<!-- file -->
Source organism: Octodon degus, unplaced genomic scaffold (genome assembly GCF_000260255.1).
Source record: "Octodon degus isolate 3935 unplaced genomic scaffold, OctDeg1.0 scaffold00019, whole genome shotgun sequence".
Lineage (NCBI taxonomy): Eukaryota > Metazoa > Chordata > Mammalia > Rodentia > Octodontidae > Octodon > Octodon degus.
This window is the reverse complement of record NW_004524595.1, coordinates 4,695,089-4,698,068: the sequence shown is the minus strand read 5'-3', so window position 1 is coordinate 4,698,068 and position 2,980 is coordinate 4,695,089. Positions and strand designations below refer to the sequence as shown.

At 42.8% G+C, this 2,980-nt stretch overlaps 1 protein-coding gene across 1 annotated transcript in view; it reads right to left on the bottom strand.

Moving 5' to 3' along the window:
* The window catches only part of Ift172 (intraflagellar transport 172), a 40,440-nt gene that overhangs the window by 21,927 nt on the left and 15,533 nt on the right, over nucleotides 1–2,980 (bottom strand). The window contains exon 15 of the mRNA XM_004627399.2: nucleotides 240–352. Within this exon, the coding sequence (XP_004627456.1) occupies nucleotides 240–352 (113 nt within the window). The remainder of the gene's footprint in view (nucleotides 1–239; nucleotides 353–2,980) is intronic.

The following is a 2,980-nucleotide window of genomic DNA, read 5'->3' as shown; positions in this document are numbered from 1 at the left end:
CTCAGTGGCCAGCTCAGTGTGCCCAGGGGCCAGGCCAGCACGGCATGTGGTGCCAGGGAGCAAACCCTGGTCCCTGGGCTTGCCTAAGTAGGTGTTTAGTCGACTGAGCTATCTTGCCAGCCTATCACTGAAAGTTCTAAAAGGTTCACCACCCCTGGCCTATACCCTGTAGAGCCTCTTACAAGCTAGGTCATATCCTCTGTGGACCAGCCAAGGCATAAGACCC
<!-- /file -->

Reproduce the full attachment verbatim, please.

Source organism: Octodon degus, unplaced genomic scaffold (genome assembly GCF_000260255.1).
Source record: "Octodon degus isolate 3935 unplaced genomic scaffold, OctDeg1.0 scaffold00019, whole genome shotgun sequence".
Lineage (NCBI taxonomy): Eukaryota > Metazoa > Chordata > Mammalia > Rodentia > Octodontidae > Octodon > Octodon degus.
This window is the reverse complement of record NW_004524595.1, coordinates 4,695,089-4,698,068: the sequence shown is the minus strand read 5'-3', so window position 1 is coordinate 4,698,068 and position 2,980 is coordinate 4,695,089. Positions and strand designations below refer to the sequence as shown.

At 42.8% G+C, this 2,980-nt stretch overlaps 1 protein-coding gene across 1 annotated transcript in view; it reads right to left on the bottom strand.

Moving 5' to 3' along the window:
* The window catches only part of Ift172 (intraflagellar transport 172), a 40,440-nt gene that overhangs the window by 21,927 nt on the left and 15,533 nt on the right, over nucleotides 1–2,980 (bottom strand). The window contains exon 15 of the mRNA XM_004627399.2: nucleotides 240–352. Within this exon, the coding sequence (XP_004627456.1) occupies nucleotides 240–352 (113 nt within the window). The remainder of the gene's footprint in view (nucleotides 1–239; nucleotides 353–2,980) is intronic.

The following is a 2,980-nucleotide window of genomic DNA, read 5'->3' as shown; positions in this document are numbered from 1 at the left end:
CTCAGTGGCCAGCTCAGTGTGCCCAGGGGCCAGGCCAGCACGGCATGTGGTGCCAGGGAGCAAACCCTGGTCCCTGGGCTTGCCTAAGTAGGTGTTTAGTCGACTGAGCTATCTTGCCAGCCTATCACTGAAAGTTCTAAAAGGTTCACCACCCCTGGCCTATACCCTGTAGAGCCTCTTACAAGCTAGGTCATATCCTCTGTGGACCAGCCAAGGCATAAGACCC